Doctors are increasingly turning to genetic testing to track down diseases, uncover a patient’s risk and better target treatments. Every cell in our body contains our complete DNA and from a swab of saliva or a little blood, researchers can map the 20,000 or so genes that make us who we are – including the mutations that put us at risk for diseases like Alzheimer’s, heart disease, or certain cancers. While genetic advances are allowing physicians to better diagnosis and treat some diseases, sometimes genome sequencing can turn up too much information. Would you want to know you carried a gene for Alzheimer’s even though there’s currently no treatment and you may never get it? Today we look at how genetic testing and sequencing is changing medicine for patients and physicians and discuss some of the thorny ethical questions this technology raises. Our guests are IAN KRANTZ, a clinical geneticist and Professor of Pediatrics at the Children’s Hospital of Philadelphia, SUSAN DOMCHEK, Executive Director of the Baser Research Center and Director of the MacDonald Women’s Cancer Risk Evaluation Center at the University of Pennsylvania, and BARBARA BERNHARDT, a clinical Professor of Medicine and genetic counselor at the Hospital of the University of Pennsylvania.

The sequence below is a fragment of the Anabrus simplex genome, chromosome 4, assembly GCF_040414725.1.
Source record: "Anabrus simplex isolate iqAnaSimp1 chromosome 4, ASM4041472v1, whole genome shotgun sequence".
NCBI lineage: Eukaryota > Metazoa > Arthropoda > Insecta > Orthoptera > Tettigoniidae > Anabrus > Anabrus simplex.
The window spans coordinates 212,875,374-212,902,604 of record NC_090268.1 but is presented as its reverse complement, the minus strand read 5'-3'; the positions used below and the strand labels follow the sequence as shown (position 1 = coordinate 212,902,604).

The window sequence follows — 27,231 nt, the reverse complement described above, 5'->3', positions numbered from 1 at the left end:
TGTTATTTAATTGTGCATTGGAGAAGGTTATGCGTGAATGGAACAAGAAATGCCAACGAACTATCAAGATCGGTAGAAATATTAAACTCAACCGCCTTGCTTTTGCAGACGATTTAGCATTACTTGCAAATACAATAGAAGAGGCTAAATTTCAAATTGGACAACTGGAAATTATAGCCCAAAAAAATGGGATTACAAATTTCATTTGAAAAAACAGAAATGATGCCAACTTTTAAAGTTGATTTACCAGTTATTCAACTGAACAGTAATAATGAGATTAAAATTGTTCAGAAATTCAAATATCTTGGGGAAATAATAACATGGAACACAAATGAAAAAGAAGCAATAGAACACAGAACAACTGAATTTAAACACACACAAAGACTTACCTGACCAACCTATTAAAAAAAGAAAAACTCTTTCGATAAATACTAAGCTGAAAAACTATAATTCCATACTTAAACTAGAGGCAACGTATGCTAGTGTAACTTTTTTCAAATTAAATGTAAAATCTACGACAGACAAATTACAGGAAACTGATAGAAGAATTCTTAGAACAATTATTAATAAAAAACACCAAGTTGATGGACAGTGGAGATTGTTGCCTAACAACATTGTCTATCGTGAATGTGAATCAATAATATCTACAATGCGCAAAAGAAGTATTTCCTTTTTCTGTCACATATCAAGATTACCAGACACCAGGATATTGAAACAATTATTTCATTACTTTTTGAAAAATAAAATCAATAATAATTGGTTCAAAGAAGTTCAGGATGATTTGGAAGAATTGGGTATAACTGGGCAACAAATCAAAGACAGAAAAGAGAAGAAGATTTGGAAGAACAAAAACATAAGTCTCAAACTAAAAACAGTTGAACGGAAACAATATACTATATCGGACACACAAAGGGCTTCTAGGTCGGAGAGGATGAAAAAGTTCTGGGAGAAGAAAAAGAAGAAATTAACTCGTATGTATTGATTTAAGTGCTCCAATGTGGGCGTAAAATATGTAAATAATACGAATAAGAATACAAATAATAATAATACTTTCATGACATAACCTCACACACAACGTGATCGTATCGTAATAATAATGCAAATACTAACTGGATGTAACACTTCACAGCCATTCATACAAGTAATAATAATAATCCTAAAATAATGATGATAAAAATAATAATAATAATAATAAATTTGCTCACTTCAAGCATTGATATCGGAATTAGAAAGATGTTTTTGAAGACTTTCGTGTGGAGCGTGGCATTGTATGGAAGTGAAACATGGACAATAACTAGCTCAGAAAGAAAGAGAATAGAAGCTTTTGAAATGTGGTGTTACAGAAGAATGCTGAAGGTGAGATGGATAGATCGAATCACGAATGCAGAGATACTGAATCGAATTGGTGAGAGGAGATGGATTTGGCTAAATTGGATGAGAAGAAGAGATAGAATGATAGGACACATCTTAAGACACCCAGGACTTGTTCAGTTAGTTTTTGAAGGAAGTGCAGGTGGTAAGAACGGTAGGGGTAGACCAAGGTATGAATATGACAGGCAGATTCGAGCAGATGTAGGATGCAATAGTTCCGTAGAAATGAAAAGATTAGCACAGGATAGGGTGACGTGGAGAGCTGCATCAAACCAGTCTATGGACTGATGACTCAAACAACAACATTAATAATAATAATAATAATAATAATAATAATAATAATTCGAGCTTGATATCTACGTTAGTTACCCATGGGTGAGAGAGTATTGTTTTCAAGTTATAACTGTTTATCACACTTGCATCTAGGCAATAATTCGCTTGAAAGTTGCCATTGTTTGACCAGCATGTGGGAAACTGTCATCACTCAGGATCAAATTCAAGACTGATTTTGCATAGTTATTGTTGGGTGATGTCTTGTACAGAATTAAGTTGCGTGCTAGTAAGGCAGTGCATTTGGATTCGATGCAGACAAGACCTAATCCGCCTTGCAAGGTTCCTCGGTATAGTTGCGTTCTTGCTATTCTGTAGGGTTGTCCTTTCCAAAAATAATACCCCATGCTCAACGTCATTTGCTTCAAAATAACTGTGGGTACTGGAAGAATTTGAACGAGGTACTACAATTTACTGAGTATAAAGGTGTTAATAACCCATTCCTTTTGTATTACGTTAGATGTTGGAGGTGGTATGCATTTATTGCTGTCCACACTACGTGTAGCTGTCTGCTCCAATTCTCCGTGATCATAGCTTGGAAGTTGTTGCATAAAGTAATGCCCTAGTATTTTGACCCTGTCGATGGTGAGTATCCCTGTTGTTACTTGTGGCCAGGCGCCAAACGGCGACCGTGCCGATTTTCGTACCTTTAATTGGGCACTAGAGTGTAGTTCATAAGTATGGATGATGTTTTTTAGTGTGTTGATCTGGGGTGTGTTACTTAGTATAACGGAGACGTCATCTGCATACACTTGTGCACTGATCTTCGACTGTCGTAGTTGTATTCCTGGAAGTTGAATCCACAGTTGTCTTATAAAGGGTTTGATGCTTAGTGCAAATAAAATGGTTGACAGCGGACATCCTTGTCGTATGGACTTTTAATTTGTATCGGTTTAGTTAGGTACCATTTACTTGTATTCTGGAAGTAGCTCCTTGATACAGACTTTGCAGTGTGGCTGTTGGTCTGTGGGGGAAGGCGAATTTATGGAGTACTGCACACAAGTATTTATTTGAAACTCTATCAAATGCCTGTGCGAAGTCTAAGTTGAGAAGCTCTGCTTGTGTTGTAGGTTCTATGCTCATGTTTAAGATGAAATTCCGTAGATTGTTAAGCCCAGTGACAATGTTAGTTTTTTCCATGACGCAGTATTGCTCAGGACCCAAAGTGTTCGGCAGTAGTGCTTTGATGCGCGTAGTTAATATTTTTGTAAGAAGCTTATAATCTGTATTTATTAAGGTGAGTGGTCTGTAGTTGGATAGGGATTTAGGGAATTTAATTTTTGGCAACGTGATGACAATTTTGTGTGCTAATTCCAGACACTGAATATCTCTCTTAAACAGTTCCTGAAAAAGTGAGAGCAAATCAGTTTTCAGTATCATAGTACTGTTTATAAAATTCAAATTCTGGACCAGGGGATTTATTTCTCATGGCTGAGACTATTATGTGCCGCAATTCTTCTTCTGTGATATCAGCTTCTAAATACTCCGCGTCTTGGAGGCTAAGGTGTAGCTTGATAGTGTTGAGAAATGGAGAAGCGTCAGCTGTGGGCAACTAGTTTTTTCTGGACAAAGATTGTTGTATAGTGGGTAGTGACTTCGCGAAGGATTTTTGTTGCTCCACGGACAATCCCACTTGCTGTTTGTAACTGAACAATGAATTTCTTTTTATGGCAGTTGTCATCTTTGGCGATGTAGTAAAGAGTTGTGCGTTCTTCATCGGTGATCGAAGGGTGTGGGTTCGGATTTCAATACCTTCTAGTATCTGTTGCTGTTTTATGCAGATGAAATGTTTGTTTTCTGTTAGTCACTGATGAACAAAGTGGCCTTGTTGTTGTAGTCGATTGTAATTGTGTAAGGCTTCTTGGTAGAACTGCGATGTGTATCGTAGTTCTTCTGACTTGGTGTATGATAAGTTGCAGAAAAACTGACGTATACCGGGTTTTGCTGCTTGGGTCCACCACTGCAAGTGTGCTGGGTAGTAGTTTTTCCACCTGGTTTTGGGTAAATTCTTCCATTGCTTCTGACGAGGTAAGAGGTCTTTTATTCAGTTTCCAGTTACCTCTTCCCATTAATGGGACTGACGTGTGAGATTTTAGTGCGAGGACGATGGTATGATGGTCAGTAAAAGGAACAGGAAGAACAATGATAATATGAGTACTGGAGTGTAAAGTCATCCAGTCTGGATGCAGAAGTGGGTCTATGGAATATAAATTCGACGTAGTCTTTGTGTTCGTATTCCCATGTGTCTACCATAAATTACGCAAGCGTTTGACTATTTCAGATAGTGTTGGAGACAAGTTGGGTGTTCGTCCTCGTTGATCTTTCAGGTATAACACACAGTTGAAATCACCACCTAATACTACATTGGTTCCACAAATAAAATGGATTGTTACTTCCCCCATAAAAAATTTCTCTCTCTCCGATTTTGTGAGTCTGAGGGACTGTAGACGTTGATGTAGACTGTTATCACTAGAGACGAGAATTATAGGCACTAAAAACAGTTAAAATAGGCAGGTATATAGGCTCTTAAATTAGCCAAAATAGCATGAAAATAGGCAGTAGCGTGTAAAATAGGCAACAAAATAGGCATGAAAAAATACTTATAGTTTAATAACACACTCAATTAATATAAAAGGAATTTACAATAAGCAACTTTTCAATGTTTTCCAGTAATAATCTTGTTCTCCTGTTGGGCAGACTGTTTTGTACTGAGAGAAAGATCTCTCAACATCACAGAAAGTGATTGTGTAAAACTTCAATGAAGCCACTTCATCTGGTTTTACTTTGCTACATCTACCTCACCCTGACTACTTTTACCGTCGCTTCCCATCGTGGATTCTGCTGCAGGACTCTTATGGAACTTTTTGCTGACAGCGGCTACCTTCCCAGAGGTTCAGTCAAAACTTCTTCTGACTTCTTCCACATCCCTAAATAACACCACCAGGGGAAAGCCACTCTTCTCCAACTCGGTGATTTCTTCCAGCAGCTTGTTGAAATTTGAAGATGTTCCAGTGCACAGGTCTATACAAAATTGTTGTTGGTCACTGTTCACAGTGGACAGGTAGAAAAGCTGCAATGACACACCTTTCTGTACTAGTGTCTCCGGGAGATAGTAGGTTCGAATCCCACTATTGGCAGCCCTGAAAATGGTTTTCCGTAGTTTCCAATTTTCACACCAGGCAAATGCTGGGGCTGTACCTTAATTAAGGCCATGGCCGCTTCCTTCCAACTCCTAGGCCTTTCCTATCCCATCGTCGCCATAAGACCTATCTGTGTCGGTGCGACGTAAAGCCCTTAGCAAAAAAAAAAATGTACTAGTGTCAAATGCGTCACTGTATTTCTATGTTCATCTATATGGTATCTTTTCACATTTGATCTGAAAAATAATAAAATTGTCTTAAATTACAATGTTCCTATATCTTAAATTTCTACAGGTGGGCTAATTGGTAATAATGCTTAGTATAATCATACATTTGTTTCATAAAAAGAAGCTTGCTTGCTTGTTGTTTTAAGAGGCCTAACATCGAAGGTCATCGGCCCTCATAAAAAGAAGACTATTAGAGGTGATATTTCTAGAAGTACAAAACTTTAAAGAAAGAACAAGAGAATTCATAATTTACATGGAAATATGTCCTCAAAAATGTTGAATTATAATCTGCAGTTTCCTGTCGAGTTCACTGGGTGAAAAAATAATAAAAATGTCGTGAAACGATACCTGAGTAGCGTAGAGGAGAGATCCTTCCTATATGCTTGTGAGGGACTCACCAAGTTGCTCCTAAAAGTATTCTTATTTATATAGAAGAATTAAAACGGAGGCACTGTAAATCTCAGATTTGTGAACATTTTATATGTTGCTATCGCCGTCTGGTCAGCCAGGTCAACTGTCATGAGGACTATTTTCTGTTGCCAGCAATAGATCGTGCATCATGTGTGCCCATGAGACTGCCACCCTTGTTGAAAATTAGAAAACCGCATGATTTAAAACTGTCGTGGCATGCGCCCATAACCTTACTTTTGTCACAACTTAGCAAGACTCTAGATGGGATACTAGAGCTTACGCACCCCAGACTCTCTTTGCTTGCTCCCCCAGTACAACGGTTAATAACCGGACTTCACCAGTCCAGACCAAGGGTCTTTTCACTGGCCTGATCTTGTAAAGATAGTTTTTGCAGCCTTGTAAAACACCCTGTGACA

AP Photo/Douglas C. Pizac